BONNIE RAITT: HOME PLATE (1975)
1) What Do You Want The Boy To Do; 2) Good Enough; 3) Run Like A Thief; 4) Fool Yourself; 5) My First Night Alone Without You; 6) Walk Out The Front Door; 7) Sugar Mama; 8) Pleasin' Each Other; 9) I'm Blowin' Away; 10) Your Sweet And Shiny Eyes.
All right, so even if «something» had truly died forever with the transition from Bonnie's first three albums to Streetlights, that does not necessarily mean she would not be able to still turn in a decent record from time to time. In the place of Jerry Ragovoy we now see Paul Rothchild, the legendary producer for The Doors — and, incidentally, also for the last Janis Joplin album; perhaps the Warner executives were secretly aspiring for the man to be able to dress Ms. Raitt up as a legitimate successor to Janis?
Well, not even the most astute producer could handle such a task, I guess, but one thing that was done right was to pull Bonnie out of that «introspective singer-non-songwriter» mode and get her to play a little rock'n'roll instead. Once again, there are no originals, and once again, most of the songs represent contemporary material, but the arrangements are more energetic and electric this time, and the album sounds more like a bawdy roots rock party than an intimate confession session, which is a good thing with Bonnie Raitt: as a bawdy roots-rocker, she is more interesting and involving than she is as a lonesome sensitive soul.
One noticeable thing about the album is how heavy it is on backing vocals (with at least a dozen supporting singers, including such luminosities as Emmylou Harris and — no shit! — Tom Waits himself listed in the credits, although back in 1975, I guess that his voice was still usable for «regular» backup purposes). This gives many of its blues-rock compositions a bit of a gospel/soul feel: indeed, the main hook of Bill Payne's ʽPleasin' Each Otherʼ, multiplied by the choral harmony approach, sounds like a rip-off of Leon Russell's ʽSpace Captainʼ as done by Joe Cocker (with the "pleasin' each other, pleasin' each other can't be wrong" refrain replacing the original "learning to live together, learning to live together 'til we die"). But it is done very well all the same — Bonnie is not trying to compete with Cocker, entrancing her audience in the same shamanistic-possessed manner, she is putting more emphasis on melody and build-up, and there is a nice balance between strength and tenderness in the end.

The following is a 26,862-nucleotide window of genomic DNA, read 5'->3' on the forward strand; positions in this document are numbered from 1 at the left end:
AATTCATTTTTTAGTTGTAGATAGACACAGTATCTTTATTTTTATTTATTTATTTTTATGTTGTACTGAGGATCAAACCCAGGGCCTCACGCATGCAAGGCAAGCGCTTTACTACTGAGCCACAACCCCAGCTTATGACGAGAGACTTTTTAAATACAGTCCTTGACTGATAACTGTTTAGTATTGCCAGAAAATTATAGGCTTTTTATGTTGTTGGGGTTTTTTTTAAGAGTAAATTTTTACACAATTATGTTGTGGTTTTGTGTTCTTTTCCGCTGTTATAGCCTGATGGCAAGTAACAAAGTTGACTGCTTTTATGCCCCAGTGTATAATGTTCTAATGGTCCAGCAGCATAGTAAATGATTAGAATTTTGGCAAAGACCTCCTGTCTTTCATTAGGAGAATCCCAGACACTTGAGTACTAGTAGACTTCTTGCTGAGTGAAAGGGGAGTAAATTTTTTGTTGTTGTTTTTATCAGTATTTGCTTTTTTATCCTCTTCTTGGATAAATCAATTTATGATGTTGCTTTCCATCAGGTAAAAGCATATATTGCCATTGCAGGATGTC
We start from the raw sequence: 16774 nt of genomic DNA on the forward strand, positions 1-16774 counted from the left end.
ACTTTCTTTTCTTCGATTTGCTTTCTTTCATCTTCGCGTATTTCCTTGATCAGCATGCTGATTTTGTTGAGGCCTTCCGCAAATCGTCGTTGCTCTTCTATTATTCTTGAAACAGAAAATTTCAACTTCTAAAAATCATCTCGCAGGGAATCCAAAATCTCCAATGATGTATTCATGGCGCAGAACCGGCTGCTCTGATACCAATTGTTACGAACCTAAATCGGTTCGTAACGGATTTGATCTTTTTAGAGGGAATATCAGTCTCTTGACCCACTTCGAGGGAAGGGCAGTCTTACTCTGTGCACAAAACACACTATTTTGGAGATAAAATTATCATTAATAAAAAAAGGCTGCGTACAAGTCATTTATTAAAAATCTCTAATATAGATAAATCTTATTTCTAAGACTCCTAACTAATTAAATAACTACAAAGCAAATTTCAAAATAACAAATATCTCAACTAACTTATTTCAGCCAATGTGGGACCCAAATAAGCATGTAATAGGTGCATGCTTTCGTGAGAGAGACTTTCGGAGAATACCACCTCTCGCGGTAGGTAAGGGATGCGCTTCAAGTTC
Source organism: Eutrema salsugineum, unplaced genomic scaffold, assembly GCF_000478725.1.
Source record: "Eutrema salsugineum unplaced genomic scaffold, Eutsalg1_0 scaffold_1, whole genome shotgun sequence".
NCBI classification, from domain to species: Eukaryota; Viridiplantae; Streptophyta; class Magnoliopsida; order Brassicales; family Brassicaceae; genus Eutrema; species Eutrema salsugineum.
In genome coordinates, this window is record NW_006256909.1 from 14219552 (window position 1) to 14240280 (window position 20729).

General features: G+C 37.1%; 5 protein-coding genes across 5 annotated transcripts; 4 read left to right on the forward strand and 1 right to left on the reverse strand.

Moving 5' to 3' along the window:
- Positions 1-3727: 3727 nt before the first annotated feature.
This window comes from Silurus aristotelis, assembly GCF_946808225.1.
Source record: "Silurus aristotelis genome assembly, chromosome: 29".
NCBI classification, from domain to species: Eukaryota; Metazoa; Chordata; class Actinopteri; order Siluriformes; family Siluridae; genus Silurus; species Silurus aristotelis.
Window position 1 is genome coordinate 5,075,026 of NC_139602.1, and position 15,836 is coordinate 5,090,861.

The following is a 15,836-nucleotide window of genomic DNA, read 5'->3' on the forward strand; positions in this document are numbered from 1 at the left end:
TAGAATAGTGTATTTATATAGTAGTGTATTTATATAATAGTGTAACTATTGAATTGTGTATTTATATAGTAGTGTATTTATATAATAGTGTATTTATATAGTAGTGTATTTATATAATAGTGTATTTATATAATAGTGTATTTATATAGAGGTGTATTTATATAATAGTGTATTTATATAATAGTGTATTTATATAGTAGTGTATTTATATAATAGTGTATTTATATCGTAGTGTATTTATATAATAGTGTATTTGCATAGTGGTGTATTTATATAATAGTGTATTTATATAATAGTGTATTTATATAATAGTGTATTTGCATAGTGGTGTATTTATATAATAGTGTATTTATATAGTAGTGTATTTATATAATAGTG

She even manages to «tame» those proto-disco rhythms: ʽGood Enoughʼ, with a bouncy groove and a funky Stevie Wonder-like clavinet line, is a tremendous improvement over ʽYou Got To Be Ready For Loveʼ — no strings, a tightly coordinated performance, and a vocal that asserts strong personality over sentimental cliché. But even this one does not hold a candle to material on which the lady gets to play slide guitar: ʽSugar Mamaʼ (a gender-based remake of Texas blues rocker Glen Clark's ʽSugar Daddyʼ) is a delicious slab of blues-rock feminism — if she does not do «proper» female urban blues no more, at least this contemporary revision still hearkens back to that old independent spirit, and with a deliciously aggressive slide tone to boot.
There is even a touching ballad here: I heartily recommend J. D. Souther's ʽRun Like A Thiefʼ, which starts out quite generically, but then delves into one of those tugging vocal hooks that you either fall for (and subsequently become vulnerable to at least some of the songs by Linda Ronstadt and/or the Eagles) or stay immune to — I confess to liking the notes she holds on the "run in the night, run in the night, run in the night like a thief" chorus, or, at least, feeling like mentioning them, which is already a big plus when you're talking generic country-rock balladry. Unfortunately, the same cannot be said about ʽMy First Night Alone Without Youʼ and ʽI'm Blowin' Awayʼ (was the latter responsible for the silly album cover, or was that Bonnie Raitt's idea of how «going over the rainbow» would look like?) — those sound exactly like all the instantly forgettable, wishy-washy stuff on Streetlights.
Still, even with all the filler, there are enough quality performances here to merit a weak thumbs up — most importantly, the album feels more loyal to the true essence of Bonnie Raitt than its predecessor, including the important component of having fun, of which she had so much on her first three records. I'd like to see more of that fun coming back, but I guess we have to be grateful for what there is, and give out special thanks to Rothchild. For all we know, they could have cut the budget and limit the sessions to just Bonnie and her acoustic guitar, and for all her charms, she ain't no Nick Drake, let alone Syd Barrett.